At the center of the issue is the fact that historically we have acquired energy by digging it out of the ground. In many ways, geography has determined destiny. However, increasingly we’re learning how to get energy from algorithms rather than from drilling or mining.
Solar energy has seen enormous increases in efficiency and should achieve general grid parity by 2020. It’s already cheaper in some places. Genomics is driving improvements in advanced biofuels. Tech driven Tesla plans to produce 500,000 electric cars by 2020.
These are all good signs, but if we are to secure our future, we need to step up efforts to secure clean, renewable energy at a competitive price.
4. Fix Health Care
As T.R. Reid explains in The Healing of America, much of this differential can be attributed to poor policy. The US healthcare system is not only less effective, but has considerably higher administration costs than other countries. Other factors, such as the lack of primary care and excessive litigation also have significant, albeit lesser, impact.
Yet here too technology is likely to play a role. New approaches, such as pharmacogenetics, help personalize medicine so that the right treatments get to the right people. Electronic Health Records combined with advanced computing systems like IBM’s Watson Paths can further increase efficiency, effectiveness and safety.
5. Learn To Collaborate With Machines
In the early age of airplanes, pilots had to rely on their vision, reflexes and instincts. Today, however, they fly-by-wire, meaning that they don’t actually control the aircraft’s mechanism, but operate a computer that does. Pilots set the flight plan, communicate with the control tower, make adjustments when they need to, but algorithms fly the plane.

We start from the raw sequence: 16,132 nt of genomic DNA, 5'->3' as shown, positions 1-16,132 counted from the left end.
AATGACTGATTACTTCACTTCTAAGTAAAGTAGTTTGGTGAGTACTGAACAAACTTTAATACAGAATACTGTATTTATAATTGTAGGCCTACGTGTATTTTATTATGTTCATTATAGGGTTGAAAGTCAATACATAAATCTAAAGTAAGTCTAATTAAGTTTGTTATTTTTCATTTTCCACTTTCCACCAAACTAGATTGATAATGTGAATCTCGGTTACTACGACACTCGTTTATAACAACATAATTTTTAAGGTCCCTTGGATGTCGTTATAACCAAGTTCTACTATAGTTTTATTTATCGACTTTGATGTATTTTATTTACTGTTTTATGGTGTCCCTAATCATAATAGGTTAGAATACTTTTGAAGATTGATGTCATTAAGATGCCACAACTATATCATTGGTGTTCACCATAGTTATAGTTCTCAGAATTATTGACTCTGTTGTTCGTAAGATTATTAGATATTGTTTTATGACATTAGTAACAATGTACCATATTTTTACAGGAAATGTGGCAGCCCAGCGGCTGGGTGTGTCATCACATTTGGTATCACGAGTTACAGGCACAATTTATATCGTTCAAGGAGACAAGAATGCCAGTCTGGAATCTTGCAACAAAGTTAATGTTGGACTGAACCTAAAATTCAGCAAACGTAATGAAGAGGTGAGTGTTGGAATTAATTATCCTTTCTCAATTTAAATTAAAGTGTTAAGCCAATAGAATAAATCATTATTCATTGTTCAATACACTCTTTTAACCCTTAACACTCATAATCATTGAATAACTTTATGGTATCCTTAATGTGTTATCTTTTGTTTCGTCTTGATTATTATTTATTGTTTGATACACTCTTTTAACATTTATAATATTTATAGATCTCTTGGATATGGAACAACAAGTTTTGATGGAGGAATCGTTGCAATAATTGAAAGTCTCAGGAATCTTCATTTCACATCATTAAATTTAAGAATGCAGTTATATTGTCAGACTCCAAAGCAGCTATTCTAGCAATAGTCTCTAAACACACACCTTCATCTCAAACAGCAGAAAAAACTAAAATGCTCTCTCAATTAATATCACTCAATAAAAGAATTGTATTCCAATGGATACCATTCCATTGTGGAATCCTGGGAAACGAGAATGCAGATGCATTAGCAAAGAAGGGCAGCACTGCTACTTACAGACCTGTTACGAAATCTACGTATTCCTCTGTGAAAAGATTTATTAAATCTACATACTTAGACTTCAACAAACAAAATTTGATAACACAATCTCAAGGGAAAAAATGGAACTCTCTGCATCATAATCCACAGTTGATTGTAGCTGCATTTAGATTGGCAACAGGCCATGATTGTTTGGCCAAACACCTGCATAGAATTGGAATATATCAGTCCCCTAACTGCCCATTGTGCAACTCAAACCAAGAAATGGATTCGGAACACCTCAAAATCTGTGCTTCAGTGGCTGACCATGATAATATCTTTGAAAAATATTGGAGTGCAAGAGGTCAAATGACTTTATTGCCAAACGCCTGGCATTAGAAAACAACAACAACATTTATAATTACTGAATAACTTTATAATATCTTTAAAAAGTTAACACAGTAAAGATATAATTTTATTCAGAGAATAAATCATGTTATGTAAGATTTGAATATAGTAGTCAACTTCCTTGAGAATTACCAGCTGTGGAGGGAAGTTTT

In much the same way, high-paid executives have been prized for their ability to master important information. They studied hard at school, crammed information into their heads and got good grades. Yet today, a relatively bright high schooler armed with a smartphone commands far more informational resources than even a genius of a generation ago.
That’s why success in the future will be far more dependent on our ability to collaborate with machines—and with each other—than the ability to store and process information. MIT’s Andrew McAfee even goes as far as to suggest that we should no longer depend on our own judgment, but rather focus on building better models for machines to execute.
6. Rewire The Software Of Our Organizations
The industrial revolution enabled us to dramatically increase scale and efficiency. Cottage industries were replaced by massive factories that could spit out enormous quantities of identical products. For over a century, we engineered organizations to work the same way—execute a large number of operations, while minimizing cost and error.
Yet these days, routine work is increasingly being automated. We no longer need organizations to perform uniform operations, algorithms can do that far more efficiently. Today, we need our enterprises to be generators of ideas, pavers of new paths and creators of new paradigms.
The world has changed. Clearly, we need to change the software of our organizations in order to be compatible with the cold, hard realities of today. It is no longer efficiency that will determine the fate of an enterprise, but reimagination.
Source: Forbes Auto